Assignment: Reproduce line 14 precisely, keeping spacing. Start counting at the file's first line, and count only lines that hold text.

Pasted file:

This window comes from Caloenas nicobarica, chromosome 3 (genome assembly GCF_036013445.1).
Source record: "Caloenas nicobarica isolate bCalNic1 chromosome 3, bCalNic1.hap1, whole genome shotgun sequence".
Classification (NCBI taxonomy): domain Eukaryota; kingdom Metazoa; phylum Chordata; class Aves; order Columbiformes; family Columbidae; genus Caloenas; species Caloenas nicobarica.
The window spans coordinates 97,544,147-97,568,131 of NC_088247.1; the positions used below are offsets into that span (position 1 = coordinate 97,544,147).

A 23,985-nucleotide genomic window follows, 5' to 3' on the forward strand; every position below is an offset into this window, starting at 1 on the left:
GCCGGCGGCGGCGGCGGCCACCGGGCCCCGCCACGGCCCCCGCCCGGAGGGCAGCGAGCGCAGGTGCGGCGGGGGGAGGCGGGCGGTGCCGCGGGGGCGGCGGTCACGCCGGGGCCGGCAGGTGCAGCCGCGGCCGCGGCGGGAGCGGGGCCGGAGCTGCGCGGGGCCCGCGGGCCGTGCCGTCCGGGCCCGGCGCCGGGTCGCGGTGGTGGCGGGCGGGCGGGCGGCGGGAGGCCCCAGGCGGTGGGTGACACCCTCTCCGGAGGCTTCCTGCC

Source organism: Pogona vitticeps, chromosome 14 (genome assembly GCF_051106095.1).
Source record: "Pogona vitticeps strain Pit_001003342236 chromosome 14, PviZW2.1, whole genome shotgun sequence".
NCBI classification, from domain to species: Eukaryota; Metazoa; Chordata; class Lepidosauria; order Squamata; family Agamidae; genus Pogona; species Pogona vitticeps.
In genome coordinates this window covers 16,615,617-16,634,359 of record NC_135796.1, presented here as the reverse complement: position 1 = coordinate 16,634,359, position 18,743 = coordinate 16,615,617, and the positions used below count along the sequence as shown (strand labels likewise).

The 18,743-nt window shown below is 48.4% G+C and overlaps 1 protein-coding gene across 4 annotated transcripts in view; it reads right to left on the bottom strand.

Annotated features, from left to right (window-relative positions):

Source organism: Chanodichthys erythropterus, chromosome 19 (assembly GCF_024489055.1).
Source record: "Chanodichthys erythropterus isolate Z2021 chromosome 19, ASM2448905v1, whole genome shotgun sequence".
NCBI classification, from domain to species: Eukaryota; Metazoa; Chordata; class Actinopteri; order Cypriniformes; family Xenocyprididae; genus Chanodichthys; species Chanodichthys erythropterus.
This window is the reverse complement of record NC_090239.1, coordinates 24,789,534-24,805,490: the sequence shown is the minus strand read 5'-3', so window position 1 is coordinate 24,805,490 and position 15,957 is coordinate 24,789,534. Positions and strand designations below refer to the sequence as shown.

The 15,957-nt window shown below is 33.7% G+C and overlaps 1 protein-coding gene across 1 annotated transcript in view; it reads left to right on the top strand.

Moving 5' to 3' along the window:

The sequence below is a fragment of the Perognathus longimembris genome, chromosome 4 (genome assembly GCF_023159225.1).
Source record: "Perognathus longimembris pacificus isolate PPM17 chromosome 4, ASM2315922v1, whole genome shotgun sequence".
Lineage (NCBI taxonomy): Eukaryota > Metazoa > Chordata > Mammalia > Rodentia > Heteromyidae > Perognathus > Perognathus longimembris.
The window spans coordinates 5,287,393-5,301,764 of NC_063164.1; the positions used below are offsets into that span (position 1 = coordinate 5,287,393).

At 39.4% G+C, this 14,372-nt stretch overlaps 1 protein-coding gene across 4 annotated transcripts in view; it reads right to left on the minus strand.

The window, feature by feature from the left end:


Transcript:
Source record: "Chanodichthys erythropterus isolate Z2021 chromosome 19, ASM2448905v1, whole genome shotgun sequence".